By Lauren Baier Kim
RISMEDIA, July 16, 2007—(RealEstateJournal.com)—Here’s a look at what’s new in real-estate markets across the U.S. from around the Web.
It’s up for you, New York
New York’s a big city, and it’s prices just keep getting bigger: for the three months ending June 30, the median selling price for a Manhattan condo or co-op apartment was between $840,000 and $895,000, with the average price reaching about $1.3 million, according to estimates provided by three New York brokers, according to CNNMoney.com.
Meanwhile, housing inventory saw a year-over-year decrease of 31.5%, and apartments are staying on the market 117 days on average, down about 10% from a year ago, CNNMoney.com says. Fueling the demand are Wall Street’s hedge-fund managers and investment bankers, overseas buyers, and parents looking to purchase a place for college students, the Web site says. In a separate article, CNNMoney.com reports that the Indianapolis area (with a median home price of $116,000) and Youngstown, Ohio (with a median home price of $78,000), rank as the most affordable major housing markets in the U.S. The Los Angeles-Long Beach-Glendale metro area ranks as the most unaffordable, CNNMoney.com says.
Super rich keep buying
The average home buyer may be more hesitant about purchasing a house these days, but not the extra-wealthy — and not in California. In the state’s “Platinum Triangle” of Beverly Hills, Bel-Air and Holmby Hills, the rich are snatching up trophy homes — to the tune of several million dollars apiece, according to the Los Angeles Times. The first four months of this year saw 23 homes priced at or above $10 million sell in the region, the Times says, with soccer star David Beckham, Amazon.com founder and chief executive Jeff Bezos and actor Tom Cruise purchasing there this spring, the article says. Fueling such sales is the soaring wealth of U.S.’s richest 5%, who saw its average household income grow 40% (adjusted for inflation) between 1990 and 2005, the Times says. “The wealthy are growing exponentially compared to the rest of us and they’ve got the money to really fulfill their fantasies,” the newspaper quotes Rick Goodwin, publisher of Unique Homes magazine, as saying.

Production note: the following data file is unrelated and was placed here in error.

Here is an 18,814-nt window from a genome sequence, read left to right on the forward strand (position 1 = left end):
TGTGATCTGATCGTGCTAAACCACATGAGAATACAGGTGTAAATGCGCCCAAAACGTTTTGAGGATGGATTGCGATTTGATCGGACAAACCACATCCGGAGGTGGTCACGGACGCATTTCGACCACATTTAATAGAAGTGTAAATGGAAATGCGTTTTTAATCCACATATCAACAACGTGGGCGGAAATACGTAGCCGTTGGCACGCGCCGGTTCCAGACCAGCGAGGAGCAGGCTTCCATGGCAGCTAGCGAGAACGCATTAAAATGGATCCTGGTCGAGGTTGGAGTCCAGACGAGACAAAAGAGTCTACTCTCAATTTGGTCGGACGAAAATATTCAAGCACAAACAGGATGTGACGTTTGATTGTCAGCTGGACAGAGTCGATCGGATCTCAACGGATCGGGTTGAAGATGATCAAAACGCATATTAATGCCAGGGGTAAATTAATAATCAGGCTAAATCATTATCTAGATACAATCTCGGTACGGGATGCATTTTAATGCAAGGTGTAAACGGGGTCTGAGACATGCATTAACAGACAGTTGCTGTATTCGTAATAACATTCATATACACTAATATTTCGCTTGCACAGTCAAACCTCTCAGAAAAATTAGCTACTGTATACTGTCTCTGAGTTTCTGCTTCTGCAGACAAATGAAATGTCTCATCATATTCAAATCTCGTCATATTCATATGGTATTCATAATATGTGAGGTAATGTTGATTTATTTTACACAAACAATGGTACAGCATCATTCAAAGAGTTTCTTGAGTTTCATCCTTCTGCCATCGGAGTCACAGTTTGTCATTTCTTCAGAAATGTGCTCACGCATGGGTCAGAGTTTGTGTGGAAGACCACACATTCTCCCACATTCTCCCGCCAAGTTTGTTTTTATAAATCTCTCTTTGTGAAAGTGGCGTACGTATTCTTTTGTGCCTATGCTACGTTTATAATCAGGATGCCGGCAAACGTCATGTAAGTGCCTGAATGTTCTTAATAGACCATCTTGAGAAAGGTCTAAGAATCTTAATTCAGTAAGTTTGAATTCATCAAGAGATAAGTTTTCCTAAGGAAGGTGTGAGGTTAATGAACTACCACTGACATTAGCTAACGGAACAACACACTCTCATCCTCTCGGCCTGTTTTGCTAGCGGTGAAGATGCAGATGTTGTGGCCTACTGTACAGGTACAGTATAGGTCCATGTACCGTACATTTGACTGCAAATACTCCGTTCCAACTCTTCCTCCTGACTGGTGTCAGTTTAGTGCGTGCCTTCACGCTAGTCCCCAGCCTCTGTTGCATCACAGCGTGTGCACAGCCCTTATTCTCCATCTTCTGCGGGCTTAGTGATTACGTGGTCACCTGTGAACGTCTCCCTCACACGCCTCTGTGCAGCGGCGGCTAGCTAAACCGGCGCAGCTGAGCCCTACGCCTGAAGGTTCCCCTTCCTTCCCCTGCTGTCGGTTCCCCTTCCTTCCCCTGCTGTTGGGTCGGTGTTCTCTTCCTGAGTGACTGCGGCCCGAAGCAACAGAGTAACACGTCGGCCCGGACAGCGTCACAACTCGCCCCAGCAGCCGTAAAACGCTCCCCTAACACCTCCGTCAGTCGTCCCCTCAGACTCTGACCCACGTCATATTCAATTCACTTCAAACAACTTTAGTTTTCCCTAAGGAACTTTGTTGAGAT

Seattle sales slow
It seems that even Seattle is showing signs of the housing slowdown. The metro, although tied with Salt Lake City as the strongest housing market in the U.S ., saw pending home sales in King County drop 9.4% year-over-year in June, while the number of homes for sale rose 53% year-over-year, according to a Seattle Times article. Although boosted by a strong job market, Seattle’s housing market is being hurt by its high prices and lack of affordability, the Times says.
But the outlook isn’t all gloom and doom: “I’d still characterize the Seattle market as being healthy — one of the few in the country,” the paper quotes Lawrence Yun, senior economist for the National Association of Realtors, as saying.
Rising foreclosures in Atlanta
Atlanta, which has one of the highest rates of foreclosure in the U.S., may be a signal of what’s to come for the U.S. housing market, says a New York Times article. The city’s surge in foreclosures — about 2.7% of the metro area’s homes were in foreclosure at the end of 2006, versus about 1% of U.S. housing units — has come despite a healthy local economy, the Times says. Attributed to the increase are “aggressive” low-interest-rate mortgages — about half of them adjustable-rate mortgages — taken out by area home buyers when home prices were rising, and a Georgia law that speeds up the foreclosure process, the Times says. Experts fear that such a trend will become apparent in the rest of U.S., as housing values fall and interest rates on loans reset. “Everybody thought if the home prices kept going up, the lenders will keep refinancing you,” the newspaper quotes an economics professor from Georgia State University as saying.
Builder shrinks houses
KB Home is leading the way in a relatively new tactic to draw home buyers in a sluggish housing market — constructing smaller homes, according to an article by the Orlando Sentinel. This strategy is being used by other major builders as well, the newspaper reports.
“Smaller homes generate lower revenues, but they sell faster, therefore the cash returns are better,” the newspaper quotes Jeffrey Mezger, KB Home’s chief executive, as saying.
Within the past two months or so, the builder has sold 48 units in one Las Vegas community where homes range from 1,267 square feet to 1,608 square feet, with prices beginning at $195,590. But the move may be too little, too late: It may take builders as many as four years to unload excess inventory, the Sentinel says, and “what you really need is a much sharper ramp down in production,” a real-estate analyst quoted by the paper says.